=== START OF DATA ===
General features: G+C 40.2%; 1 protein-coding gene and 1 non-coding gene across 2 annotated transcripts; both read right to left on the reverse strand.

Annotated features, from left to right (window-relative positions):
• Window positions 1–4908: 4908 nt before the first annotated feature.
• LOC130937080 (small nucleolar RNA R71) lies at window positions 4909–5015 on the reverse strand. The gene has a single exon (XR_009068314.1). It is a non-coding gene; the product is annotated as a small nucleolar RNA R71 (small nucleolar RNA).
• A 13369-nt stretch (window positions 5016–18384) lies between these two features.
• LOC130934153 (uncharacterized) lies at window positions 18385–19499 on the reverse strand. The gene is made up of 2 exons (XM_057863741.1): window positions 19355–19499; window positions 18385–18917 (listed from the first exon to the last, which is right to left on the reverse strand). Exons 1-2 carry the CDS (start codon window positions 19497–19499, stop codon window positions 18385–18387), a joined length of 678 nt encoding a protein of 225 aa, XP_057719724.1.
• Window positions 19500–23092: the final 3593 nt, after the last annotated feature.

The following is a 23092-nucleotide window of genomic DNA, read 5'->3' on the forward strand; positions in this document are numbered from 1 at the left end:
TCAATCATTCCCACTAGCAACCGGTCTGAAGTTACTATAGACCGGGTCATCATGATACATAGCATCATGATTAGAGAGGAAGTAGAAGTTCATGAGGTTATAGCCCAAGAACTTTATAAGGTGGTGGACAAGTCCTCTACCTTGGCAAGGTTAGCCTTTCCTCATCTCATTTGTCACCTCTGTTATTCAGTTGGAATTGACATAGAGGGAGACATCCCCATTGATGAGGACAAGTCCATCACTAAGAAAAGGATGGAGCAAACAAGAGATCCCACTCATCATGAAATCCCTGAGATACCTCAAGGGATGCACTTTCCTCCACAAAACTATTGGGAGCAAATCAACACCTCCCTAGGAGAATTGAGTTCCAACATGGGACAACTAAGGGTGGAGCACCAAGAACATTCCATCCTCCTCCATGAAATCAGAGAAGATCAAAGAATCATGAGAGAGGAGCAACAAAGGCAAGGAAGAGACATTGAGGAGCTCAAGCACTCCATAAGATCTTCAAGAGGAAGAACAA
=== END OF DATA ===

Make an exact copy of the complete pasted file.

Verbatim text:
General features: G+C 40.2%; 1 protein-coding gene and 1 non-coding gene across 2 annotated transcripts; both read right to left on the reverse strand.

Annotated features, from left to right (window-relative positions):
• Window positions 1–4908: 4908 nt before the first annotated feature.
• LOC130937080 (small nucleolar RNA R71) lies at window positions 4909–5015 on the reverse strand. The gene has a single exon (XR_009068314.1). It is a non-coding gene; the product is annotated as a small nucleolar RNA R71 (small nucleolar RNA).
• A 13369-nt stretch (window positions 5016–18384) lies between these two features.
• LOC130934153 (uncharacterized) lies at window positions 18385–19499 on the reverse strand. The gene is made up of 2 exons (XM_057863741.1): window positions 19355–19499; window positions 18385–18917 (listed from the first exon to the last, which is right to left on the reverse strand). Exons 1-2 carry the CDS (start codon window positions 19497–19499, stop codon window positions 18385–18387), a joined length of 678 nt encoding a protein of 225 aa, XP_057719724.1.
• Window positions 19500–23092: the final 3593 nt, after the last annotated feature.

The following is a 23092-nucleotide window of genomic DNA, read 5'->3' on the forward strand; positions in this document are numbered from 1 at the left end:
TCAATCATTCCCACTAGCAACCGGTCTGAAGTTACTATAGACCGGGTCATCATGATACATAGCATCATGATTAGAGAGGAAGTAGAAGTTCATGAGGTTATAGCCCAAGAACTTTATAAGGTGGTGGACAAGTCCTCTACCTTGGCAAGGTTAGCCTTTCCTCATCTCATTTGTCACCTCTGTTATTCAGTTGGAATTGACATAGAGGGAGACATCCCCATTGATGAGGACAAGTCCATCACTAAGAAAAGGATGGAGCAAACAAGAGATCCCACTCATCATGAAATCCCTGAGATACCTCAAGGGATGCACTTTCCTCCACAAAACTATTGGGAGCAAATCAACACCTCCCTAGGAGAATTGAGTTCCAACATGGGACAACTAAGGGTGGAGCACCAAGAACATTCCATCCTCCTCCATGAAATCAGAGAAGATCAAAGAATCATGAGAGAGGAGCAACAAAGGCAAGGAAGAGACATTGAGGAGCTCAAGCACTCCATAAGATCTTCAAGAGGAAGAACAA